Research Letters

Anti-inflammatory and antimicrobial profiles of Scilla nervosa (Burch.) Jessop (Hyacinthaceae)

Karen du Toit, Audrey Kweyama, Johannes Bodenstein
South African Journal of Science | Vol 107, No 5/6 | a259 | DOI: https://doi.org/10.4102/sajs.v107i5/6.259 | © 2011 Karen du Toit, Audrey Kweyama, Johannes Bodenstein | This work is licensed under CC Attribution 4.0
Submitted: 10 May 2010 | Published: 09 May 2011

About the author(s)

Karen du Toit, Department of Pharmaceutical Chemistry, University of KwaZulu-Natal, South Africa
Audrey Kweyama, School of Pharmacy and Pharmacology, University of KwaZulu-Natal, South Africa
Johannes Bodenstein, Department of Pharmacology, University of KwaZulu-Natal, South Africa

Abstract

Scilla nervosa (Burch.) Jessop (Hyacinthaceae) [=Schizocarphus nervosus (Burch.) Van der Merwe] is a well-known plant in traditional medicine in South Africa, used for conditions associated with pain and inflammation, such as rheumatic fever. However, the topical anti-inflammatory and antimicrobial activities of the plant have not been investigated. A bioassay-guided fractionation approach was implemented to determine the biological activities of different extracts. A crude methanol extract was prepared from the bulbs to investigate the anti-inflammatory properties in a mouse model of acute croton oil-induced auricular contact dermatitis. The non-polar and polar components present in the methanol extract were separated by extraction with dichloromethane and ethanol, respectively; and their antimicrobial activity against the invasive pathogenic microorganisms Staphylococcus aureus, Klebsiellla pneumoniae and Candida albicans was investigated using a microplate method. Oedema induced by application of croton oil was significantly reduced 3 h (~66%) and 6 h (~40%) after treatment with the extracts. Anti-inflammatory activity was ~1.8-fold lower at 6 h, suggesting a potent, short-acting effect. The non-polar extract exhibited greater efficacy and potency against the microorganisms than the polar extract. The non-polar extract was equipotent against S. aureus and K. pneumoniae, but twice as potent against C. albicans as against the bacteria, suggesting little discrimination between Gram-positive and Gram-negative bacteria but specificity for the fungal yeast. The polar extract was the least potent against K. pneumoniae, but 10-fold more potent against C. albicans, suggesting specificity for Gram-positive bacteria and the fungal yeast. S. nervosa contains compounds that are individually, or in combination, potent anti-inflammatory and antimicrobial agents. The anti-inflammatory activity demonstrated here may rationalise the use of the plant in traditional medicine.

Keywords

anti-inflammatory activity; antimicrobial activity; Candida albicans; Klebsiella pneumoniae; Scilla nervosa; Staphylococcus aureus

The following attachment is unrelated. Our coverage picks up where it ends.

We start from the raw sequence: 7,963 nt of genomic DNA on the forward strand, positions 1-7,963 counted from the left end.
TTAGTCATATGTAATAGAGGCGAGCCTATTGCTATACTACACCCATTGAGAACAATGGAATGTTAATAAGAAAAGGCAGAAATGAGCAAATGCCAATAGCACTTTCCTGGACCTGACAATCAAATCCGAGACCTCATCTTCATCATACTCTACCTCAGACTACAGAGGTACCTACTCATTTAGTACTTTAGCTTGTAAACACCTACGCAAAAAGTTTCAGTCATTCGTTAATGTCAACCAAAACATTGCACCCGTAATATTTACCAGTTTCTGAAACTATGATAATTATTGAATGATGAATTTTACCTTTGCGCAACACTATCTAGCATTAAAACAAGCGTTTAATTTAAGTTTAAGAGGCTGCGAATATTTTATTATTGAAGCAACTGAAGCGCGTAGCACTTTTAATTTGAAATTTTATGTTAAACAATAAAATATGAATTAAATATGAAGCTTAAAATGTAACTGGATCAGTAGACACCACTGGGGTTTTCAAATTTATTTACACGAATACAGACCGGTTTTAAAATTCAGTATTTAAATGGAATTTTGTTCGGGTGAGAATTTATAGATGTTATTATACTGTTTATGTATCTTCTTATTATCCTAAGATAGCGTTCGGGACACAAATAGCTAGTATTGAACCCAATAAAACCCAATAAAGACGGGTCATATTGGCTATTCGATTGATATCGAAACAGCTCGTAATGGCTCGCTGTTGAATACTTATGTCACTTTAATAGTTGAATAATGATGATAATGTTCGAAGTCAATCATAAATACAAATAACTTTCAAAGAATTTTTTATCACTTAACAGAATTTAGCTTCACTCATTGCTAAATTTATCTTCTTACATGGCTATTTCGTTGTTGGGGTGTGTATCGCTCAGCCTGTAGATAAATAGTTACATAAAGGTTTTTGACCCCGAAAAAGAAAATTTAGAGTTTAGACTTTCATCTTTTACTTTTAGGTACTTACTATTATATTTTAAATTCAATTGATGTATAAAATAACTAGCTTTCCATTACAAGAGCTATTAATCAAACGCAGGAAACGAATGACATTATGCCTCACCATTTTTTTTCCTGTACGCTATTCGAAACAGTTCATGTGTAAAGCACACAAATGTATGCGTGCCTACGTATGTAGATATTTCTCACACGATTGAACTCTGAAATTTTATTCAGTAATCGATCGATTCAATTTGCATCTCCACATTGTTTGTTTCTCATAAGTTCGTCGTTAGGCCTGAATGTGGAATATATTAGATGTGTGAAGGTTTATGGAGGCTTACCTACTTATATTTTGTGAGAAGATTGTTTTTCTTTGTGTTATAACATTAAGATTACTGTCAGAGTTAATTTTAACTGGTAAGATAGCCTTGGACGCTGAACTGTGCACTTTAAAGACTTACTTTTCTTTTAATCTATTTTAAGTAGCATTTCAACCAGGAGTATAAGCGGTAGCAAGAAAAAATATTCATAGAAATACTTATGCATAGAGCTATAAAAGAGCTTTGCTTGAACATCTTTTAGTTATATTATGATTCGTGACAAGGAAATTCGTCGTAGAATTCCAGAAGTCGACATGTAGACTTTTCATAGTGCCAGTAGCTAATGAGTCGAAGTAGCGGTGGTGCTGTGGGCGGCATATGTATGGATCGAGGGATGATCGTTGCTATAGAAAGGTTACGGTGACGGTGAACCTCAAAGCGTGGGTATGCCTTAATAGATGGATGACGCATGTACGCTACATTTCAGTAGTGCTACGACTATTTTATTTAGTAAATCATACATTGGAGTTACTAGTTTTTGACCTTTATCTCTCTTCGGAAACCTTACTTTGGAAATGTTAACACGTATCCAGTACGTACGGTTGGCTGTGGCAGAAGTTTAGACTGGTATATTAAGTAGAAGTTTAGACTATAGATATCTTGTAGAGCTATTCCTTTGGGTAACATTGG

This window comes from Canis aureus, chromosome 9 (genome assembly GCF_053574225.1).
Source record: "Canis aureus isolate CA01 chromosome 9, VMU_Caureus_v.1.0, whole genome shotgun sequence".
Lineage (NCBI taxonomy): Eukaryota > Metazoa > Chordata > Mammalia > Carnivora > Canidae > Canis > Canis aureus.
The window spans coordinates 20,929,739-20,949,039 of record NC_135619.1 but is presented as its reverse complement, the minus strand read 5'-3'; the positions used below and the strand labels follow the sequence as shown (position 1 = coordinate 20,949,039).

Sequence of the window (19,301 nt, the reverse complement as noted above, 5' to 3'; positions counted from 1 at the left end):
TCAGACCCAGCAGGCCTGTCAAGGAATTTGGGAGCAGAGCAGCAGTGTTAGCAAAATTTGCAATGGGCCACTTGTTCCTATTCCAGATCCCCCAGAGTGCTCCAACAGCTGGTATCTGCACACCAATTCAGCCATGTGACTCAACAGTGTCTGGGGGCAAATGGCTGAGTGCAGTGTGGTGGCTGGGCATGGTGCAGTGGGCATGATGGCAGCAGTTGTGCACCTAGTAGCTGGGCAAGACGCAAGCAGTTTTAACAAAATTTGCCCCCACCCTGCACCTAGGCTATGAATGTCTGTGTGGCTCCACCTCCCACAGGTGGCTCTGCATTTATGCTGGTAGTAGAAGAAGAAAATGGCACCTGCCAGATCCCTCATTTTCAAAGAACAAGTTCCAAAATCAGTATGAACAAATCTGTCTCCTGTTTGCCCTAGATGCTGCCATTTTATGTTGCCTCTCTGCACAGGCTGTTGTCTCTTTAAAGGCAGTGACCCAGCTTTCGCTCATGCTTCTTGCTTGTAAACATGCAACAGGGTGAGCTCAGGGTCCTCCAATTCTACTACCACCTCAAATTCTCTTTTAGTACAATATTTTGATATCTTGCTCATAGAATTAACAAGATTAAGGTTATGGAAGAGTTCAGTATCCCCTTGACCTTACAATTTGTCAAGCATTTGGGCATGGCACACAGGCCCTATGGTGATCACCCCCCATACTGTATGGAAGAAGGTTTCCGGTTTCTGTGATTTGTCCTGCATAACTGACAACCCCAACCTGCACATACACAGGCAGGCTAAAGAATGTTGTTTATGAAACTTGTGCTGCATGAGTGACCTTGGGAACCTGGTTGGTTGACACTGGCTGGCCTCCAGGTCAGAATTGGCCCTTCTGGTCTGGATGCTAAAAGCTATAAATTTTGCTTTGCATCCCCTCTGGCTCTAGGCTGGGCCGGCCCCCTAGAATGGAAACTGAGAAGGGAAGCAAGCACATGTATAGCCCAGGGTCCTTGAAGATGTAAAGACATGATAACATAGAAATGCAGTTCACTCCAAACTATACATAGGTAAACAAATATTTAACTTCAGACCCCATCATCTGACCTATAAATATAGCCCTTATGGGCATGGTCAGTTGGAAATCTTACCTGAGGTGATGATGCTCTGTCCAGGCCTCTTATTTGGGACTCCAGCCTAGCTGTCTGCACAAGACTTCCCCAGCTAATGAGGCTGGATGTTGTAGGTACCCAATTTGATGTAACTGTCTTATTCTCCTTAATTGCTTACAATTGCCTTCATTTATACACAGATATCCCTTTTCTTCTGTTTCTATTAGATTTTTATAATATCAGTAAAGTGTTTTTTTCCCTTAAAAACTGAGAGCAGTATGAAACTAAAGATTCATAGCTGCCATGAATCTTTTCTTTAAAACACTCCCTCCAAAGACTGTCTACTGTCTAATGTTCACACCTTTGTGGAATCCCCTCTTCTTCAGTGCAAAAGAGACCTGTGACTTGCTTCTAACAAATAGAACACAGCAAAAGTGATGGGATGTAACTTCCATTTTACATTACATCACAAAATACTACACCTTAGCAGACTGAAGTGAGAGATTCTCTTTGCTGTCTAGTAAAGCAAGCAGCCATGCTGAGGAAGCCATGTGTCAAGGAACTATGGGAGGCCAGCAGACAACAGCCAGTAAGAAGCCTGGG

Metrics

Total abstract views: 1436
Total article views: 2252

References


Lee DY, Choo BK, Yoon T, et al. Anti-inflammatory effects of Asparagus cochinchinensis extract in acute and chronic cutaneous inflammation. J Ethnopharmacol. 2009;121:28–34. doi:10.1016/j.jep.2008.07.006, PMid:18691647

Tripathi KD. Essentials of medical pharmacology. New Delhi: Jaypee Brothers Medical Publishers; 2009.

Hutchings A, Scott A, Lewis G, Cunningham AB. Zulu medicinal plants – An inventory. Pietermaritzburg: University of Natal Press; 1996.

Jacot Guillarmod A. Flora of Lesotho. Lehre: Verlag von Cramer; 1971.

Bangani V, Crouch NR, Mulholland DA. Homoisoflavanones and stilbenoids from Scilla nervosa. Phytochemistry. 1999;51:947–951. doi:10.1016/S0031-9422(99)00155-7

Watt J, Breyer-Brandwijk M. The medicinal and poisonous plants of southern and eastern Africa. Edinburgh: Livingston Ltd; 1962.

Tubaro A, Dri P, Delbello G, Zilli C, Della Loggia R. The croton oil ear test revisited. Agents Actions. 1986;17:347–349. doi:10.1007/BF01982641, PMid:3962781

López A, Sims D, Ablett R, et al. Effect of emu oil on auricular inflammation induced with croton oil in mice. Am J Vet Res. 1999;60:1558–1561.

Yoganathan S, Nicolosi R, Wilson T, et al. Antagonism of croton oil inflammation by topical emu oil in CD-1 mice. Lipids. 2003;38:603–607. doi:10.1007/s11745-003-1104-y, PMid:12934669

Du Toit K, Buthelezi S, Bodenstein J. Anti-inflammatory and antibacterial profiles of selected compounds found in South African propolis. S Afr J Sci. 2009;105:470–472.

Fretland D, Widomski D, Zemaitis J, et al. Inflammation of guinea pig dermis: Effects of leukotriene B4 receptor antagonist, SC-41930. Inflammation. 1990;14:727–739. doi:10.1007/BF00916375, PMid:1965311

Eloff JN. A sensitive and quick microplate method to determine the minimal inhibitory concentration of plant extracts for bacteria. Planta Medica. 1998;64:711–713. doi:10.1055/s-2006-957563, PMid:9933989

GraphPad Prism. Version 5.02. San Diego, CA: GraphPad Software.

Oliveira de Melo J, Truiti MT, Muscara M, et al. Anti-inflammatory activity of crude extract and fractions of Nectandra falcifolia leaves. Biol Pharm Bull. 2006;29:2241–2245. doi:10.1248/bpb.29.2241

Van Vuuren SF. Antimicrobial activity of South African medicinal plants. J Ethnopharmacol. 2008;119:462–472. doi:10.1016/j.jep.2008.05.038, PMid:18582553



Reader Comments

Before posting a comment, read our privacy policy.

Post a comment (login required)

Crossref Citations

No related citations found.